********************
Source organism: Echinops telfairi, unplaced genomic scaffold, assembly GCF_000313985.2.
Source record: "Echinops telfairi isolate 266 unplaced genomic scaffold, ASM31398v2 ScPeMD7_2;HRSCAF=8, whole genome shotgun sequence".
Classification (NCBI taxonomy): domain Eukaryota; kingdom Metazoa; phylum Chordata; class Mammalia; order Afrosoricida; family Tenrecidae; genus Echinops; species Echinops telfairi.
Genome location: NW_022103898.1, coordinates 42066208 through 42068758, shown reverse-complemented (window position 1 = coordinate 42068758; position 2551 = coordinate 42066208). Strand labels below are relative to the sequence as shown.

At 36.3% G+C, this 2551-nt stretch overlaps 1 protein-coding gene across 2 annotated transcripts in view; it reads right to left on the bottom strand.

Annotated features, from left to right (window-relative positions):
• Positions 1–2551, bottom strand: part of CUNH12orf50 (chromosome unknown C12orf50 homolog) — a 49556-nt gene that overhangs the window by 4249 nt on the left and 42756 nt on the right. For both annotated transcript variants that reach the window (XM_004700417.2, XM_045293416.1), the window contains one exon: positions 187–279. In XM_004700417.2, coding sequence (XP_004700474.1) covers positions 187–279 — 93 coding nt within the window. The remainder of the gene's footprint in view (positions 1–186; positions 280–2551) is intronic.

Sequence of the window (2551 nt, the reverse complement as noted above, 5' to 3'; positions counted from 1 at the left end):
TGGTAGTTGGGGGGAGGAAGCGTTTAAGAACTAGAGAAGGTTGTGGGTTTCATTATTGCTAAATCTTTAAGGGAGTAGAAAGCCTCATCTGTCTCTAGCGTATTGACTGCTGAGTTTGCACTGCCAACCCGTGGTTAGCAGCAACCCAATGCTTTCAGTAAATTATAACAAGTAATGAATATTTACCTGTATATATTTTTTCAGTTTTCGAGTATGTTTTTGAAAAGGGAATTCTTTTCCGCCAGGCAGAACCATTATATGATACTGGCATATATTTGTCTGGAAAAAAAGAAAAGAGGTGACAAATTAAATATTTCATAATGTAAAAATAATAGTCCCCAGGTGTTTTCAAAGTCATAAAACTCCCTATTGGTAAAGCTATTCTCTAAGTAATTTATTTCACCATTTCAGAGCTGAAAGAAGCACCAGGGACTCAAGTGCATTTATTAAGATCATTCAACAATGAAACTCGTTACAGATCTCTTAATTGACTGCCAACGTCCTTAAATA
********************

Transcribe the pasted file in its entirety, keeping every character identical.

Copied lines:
Source organism: Echinops telfairi, unplaced genomic scaffold, assembly GCF_000313985.2.
Source record: "Echinops telfairi isolate 266 unplaced genomic scaffold, ASM31398v2 ScPeMD7_2;HRSCAF=8, whole genome shotgun sequence".
Classification (NCBI taxonomy): domain Eukaryota; kingdom Metazoa; phylum Chordata; class Mammalia; order Afrosoricida; family Tenrecidae; genus Echinops; species Echinops telfairi.
Genome location: NW_022103898.1, coordinates 42066208 through 42068758, shown reverse-complemented (window position 1 = coordinate 42068758; position 2551 = coordinate 42066208). Strand labels below are relative to the sequence as shown.

At 36.3% G+C, this 2551-nt stretch overlaps 1 protein-coding gene across 2 annotated transcripts in view; it reads right to left on the bottom strand.

Annotated features, from left to right (window-relative positions):
• Positions 1–2551, bottom strand: part of CUNH12orf50 (chromosome unknown C12orf50 homolog) — a 49556-nt gene that overhangs the window by 4249 nt on the left and 42756 nt on the right. For both annotated transcript variants that reach the window (XM_004700417.2, XM_045293416.1), the window contains one exon: positions 187–279. In XM_004700417.2, coding sequence (XP_004700474.1) covers positions 187–279 — 93 coding nt within the window. The remainder of the gene's footprint in view (positions 1–186; positions 280–2551) is intronic.

Sequence of the window (2551 nt, the reverse complement as noted above, 5' to 3'; positions counted from 1 at the left end):
TGGTAGTTGGGGGGAGGAAGCGTTTAAGAACTAGAGAAGGTTGTGGGTTTCATTATTGCTAAATCTTTAAGGGAGTAGAAAGCCTCATCTGTCTCTAGCGTATTGACTGCTGAGTTTGCACTGCCAACCCGTGGTTAGCAGCAACCCAATGCTTTCAGTAAATTATAACAAGTAATGAATATTTACCTGTATATATTTTTTCAGTTTTCGAGTATGTTTTTGAAAAGGGAATTCTTTTCCGCCAGGCAGAACCATTATATGATACTGGCATATATTTGTCTGGAAAAAAAGAAAAGAGGTGACAAATTAAATATTTCATAATGTAAAAATAATAGTCCCCAGGTGTTTTCAAAGTCATAAAACTCCCTATTGGTAAAGCTATTCTCTAAGTAATTTATTTCACCATTTCAGAGCTGAAAGAAGCACCAGGGACTCAAGTGCATTTATTAAGATCATTCAACAATGAAACTCGTTACAGATCTCTTAATTGACTGCCAACGTCCTTAAATA